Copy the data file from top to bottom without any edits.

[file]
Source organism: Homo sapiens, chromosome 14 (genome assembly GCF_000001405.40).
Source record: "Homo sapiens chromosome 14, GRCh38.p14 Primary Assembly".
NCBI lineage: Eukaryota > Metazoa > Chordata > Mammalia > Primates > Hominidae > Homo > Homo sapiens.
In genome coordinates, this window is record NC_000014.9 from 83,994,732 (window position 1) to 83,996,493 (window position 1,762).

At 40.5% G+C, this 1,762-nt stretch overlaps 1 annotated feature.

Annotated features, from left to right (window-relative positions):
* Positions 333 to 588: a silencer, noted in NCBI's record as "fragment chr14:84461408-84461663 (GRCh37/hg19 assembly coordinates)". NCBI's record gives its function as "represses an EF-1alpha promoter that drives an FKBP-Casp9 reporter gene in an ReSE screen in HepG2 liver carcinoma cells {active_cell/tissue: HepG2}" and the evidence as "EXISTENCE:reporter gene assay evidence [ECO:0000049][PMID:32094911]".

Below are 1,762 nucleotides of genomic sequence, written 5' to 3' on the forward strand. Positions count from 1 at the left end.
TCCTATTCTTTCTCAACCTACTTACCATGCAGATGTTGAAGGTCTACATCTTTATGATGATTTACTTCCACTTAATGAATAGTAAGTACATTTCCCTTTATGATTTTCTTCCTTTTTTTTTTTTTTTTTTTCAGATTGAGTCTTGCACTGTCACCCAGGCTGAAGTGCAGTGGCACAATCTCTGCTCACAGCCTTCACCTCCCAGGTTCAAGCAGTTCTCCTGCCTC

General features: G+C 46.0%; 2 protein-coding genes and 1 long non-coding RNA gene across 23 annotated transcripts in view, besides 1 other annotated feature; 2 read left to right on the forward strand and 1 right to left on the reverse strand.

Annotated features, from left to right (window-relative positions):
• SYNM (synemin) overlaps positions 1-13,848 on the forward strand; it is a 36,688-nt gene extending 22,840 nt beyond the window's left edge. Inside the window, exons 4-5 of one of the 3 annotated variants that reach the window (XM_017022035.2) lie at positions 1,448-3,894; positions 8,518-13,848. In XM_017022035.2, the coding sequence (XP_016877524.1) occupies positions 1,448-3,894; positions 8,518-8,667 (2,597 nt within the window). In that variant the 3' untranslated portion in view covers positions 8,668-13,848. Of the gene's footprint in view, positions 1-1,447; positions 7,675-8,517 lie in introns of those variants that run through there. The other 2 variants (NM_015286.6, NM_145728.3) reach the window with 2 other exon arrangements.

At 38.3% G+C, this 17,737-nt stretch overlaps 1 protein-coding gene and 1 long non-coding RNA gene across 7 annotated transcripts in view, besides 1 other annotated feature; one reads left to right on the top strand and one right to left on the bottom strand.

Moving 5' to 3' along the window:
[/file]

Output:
Source organism: Homo sapiens, chromosome 14 (genome assembly GCF_000001405.40).
Source record: "Homo sapiens chromosome 14, GRCh38.p14 Primary Assembly".
NCBI lineage: Eukaryota > Metazoa > Chordata > Mammalia > Primates > Hominidae > Homo > Homo sapiens.
In genome coordinates, this window is record NC_000014.9 from 83,994,732 (window position 1) to 83,996,493 (window position 1,762).

At 40.5% G+C, this 1,762-nt stretch overlaps 1 annotated feature.

Annotated features, from left to right (window-relative positions):
* Positions 333 to 588: a silencer, noted in NCBI's record as "fragment chr14:84461408-84461663 (GRCh37/hg19 assembly coordinates)". NCBI's record gives its function as "represses an EF-1alpha promoter that drives an FKBP-Casp9 reporter gene in an ReSE screen in HepG2 liver carcinoma cells {active_cell/tissue: HepG2}" and the evidence as "EXISTENCE:reporter gene assay evidence [ECO:0000049][PMID:32094911]".

Below are 1,762 nucleotides of genomic sequence, written 5' to 3' on the forward strand. Positions count from 1 at the left end.
TCCTATTCTTTCTCAACCTACTTACCATGCAGATGTTGAAGGTCTACATCTTTATGATGATTTACTTCCACTTAATGAATAGTAAGTACATTTCCCTTTATGATTTTCTTCCTTTTTTTTTTTTTTTTTTTCAGATTGAGTCTTGCACTGTCACCCAGGCTGAAGTGCAGTGGCACAATCTCTGCTCACAGCCTTCACCTCCCAGGTTCAAGCAGTTCTCCTGCCTC

General features: G+C 46.0%; 2 protein-coding genes and 1 long non-coding RNA gene across 23 annotated transcripts in view, besides 1 other annotated feature; 2 read left to right on the forward strand and 1 right to left on the reverse strand.

Annotated features, from left to right (window-relative positions):
• SYNM (synemin) overlaps positions 1-13,848 on the forward strand; it is a 36,688-nt gene extending 22,840 nt beyond the window's left edge. Inside the window, exons 4-5 of one of the 3 annotated variants that reach the window (XM_017022035.2) lie at positions 1,448-3,894; positions 8,518-13,848. In XM_017022035.2, the coding sequence (XP_016877524.1) occupies positions 1,448-3,894; positions 8,518-8,667 (2,597 nt within the window). In that variant the 3' untranslated portion in view covers positions 8,668-13,848. Of the gene's footprint in view, positions 1-1,447; positions 7,675-8,517 lie in introns of those variants that run through there. The other 2 variants (NM_015286.6, NM_145728.3) reach the window with 2 other exon arrangements.

At 38.3% G+C, this 17,737-nt stretch overlaps 1 protein-coding gene and 1 long non-coding RNA gene across 7 annotated transcripts in view, besides 1 other annotated feature; one reads left to right on the top strand and one right to left on the bottom strand.

Moving 5' to 3' along the window: